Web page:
• Pisces: Shabak, Shafi Sunni, Armenian Apostolic

This was the condition of Imam al-Kadhim (AS). He lived most of his life in a prison where he used to be beaten and tortured everyday, until they poisoned him and killed.

They thought by that they can erase the remembrance and mention of Ahl al-Bayt.(AS). They should see Baghdad today, it all belongs to Imam al-Kadhim (AS).

Iran: Full speed ahead toward nuclear bomb?

From, All Signs Say Iran Is Racing Toward A Nuclear Bomb

It is difficult for a Western rationalist to accept the possibility, even if its likelihood is negligible, that Iran is motivated by religious belief in its determination to obtain a nuclear weapon, and might even use such a weapon for religious reasons. After all, aside from Ahmadinejad’s domestic troubles, including calls in parliament for his ouster, the one who decides on sensitive strategic issues like the nuclear one in Iran is not the president, but supreme leader Ali Khamenei, who is not known to have any messianic leanings.

But the sum total of all these developments - the appointment of Abbasi Davani, his announcements about the acceleration of enrichment and its transfer to Qom, the unusual article - all these, especially in light of the Arab revolutions that have diverted the world’s attention from Tehran, may indicate that Iran is closer to reaching a decision than experts had previously thought.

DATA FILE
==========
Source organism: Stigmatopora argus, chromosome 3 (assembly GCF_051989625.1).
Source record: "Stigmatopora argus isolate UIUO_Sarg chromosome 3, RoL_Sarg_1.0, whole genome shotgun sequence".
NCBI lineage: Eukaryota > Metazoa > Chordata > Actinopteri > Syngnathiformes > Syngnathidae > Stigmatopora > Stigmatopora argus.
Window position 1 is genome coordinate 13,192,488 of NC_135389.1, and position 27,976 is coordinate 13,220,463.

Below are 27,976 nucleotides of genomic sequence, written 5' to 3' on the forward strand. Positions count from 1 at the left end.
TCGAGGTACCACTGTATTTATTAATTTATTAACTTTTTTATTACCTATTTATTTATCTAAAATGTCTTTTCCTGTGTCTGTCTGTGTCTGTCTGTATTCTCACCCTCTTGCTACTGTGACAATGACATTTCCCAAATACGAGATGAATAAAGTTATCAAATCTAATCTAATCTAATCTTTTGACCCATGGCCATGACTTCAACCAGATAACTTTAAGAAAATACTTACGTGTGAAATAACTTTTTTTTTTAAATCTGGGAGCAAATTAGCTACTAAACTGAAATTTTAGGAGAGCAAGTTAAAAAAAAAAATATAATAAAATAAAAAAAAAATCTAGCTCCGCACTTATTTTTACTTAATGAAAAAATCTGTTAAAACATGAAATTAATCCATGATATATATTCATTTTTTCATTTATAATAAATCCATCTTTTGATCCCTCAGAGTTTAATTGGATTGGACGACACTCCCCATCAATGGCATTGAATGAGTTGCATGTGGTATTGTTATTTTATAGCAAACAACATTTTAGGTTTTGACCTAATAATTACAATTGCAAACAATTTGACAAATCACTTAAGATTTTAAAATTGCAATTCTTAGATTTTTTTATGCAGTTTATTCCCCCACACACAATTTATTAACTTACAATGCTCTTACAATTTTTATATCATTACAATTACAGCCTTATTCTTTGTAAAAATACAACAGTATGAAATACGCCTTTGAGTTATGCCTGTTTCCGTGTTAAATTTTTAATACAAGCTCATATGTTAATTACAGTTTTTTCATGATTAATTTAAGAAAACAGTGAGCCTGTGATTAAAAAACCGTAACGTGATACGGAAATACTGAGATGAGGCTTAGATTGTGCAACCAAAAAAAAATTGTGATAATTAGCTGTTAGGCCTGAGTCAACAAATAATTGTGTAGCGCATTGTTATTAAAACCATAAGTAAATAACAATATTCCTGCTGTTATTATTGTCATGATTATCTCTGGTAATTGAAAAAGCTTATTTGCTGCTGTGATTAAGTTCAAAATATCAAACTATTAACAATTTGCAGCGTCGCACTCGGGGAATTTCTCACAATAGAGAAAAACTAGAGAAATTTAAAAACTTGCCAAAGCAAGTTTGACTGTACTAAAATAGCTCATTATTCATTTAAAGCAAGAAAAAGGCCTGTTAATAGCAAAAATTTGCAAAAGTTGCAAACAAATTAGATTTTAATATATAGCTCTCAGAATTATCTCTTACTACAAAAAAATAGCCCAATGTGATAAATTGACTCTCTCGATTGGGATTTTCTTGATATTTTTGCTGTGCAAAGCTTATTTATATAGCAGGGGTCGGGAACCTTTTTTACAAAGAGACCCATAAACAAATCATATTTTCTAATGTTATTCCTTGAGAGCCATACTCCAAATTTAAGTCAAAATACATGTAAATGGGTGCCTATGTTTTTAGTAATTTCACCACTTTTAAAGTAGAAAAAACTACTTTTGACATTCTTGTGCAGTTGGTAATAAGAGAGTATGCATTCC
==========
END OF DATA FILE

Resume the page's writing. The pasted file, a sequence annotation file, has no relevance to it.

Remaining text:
pt 2: more on shia theology

pt 1

Alright, so we get the simplified germ of the split between Sunni and Shia belief, we understand about Imams and that each Imam leads to the next. Yet to understand the beautiful explosion of Shia schismatic beliefs, we have to introduce two more concepts: the occultation or hidden Imam, and the Mahdi. See, a lineage of one Imam after another already gives you plenty of room for belief splits when one group supports one successor over the other, etc. But as Shia belief changed over time, some groups added onto this complexity by developing an idea that a given Imam, rather than dying as reported, actually went into hiding, or occultation. The idea was that this hidden Imam (and many Imams have been thought to be in occultation, it depends on the sect you’re discussing) would disappear and remain unseen until he was needed to return, usually to set everything right with the world.

This is related to the Islamic idea of the Mahdi, a messianic figure who appears in order to again make things right. An Imam does not have to go into occultation in order to become the Mahdi, but if an Imam becomes the Hidden Imam, you’re probably looking at the Mahdi when he pops back up.

This is really another channel for schisms, based on whether you believe a given Imam actually died or went into occultation, etc. And in fact the varying strains of Shiism recognize different numbers of Imams, think that different Imams went into occultation, and recognize different folks as the Mahdi. Twelver Shia, the largest modern group of Shia, believe that Muhammad al-Mahdi, the twelfth Imam born in 868 CE, is still alive as the hidden Imam, and is destined to return one day as the Mahdi (incidentally, he may or may not return with Christ).

Alright,that’s all well and good, but what about the Qarmatians? To get to that, we have to step away from the Twelvers (continued).

pt 3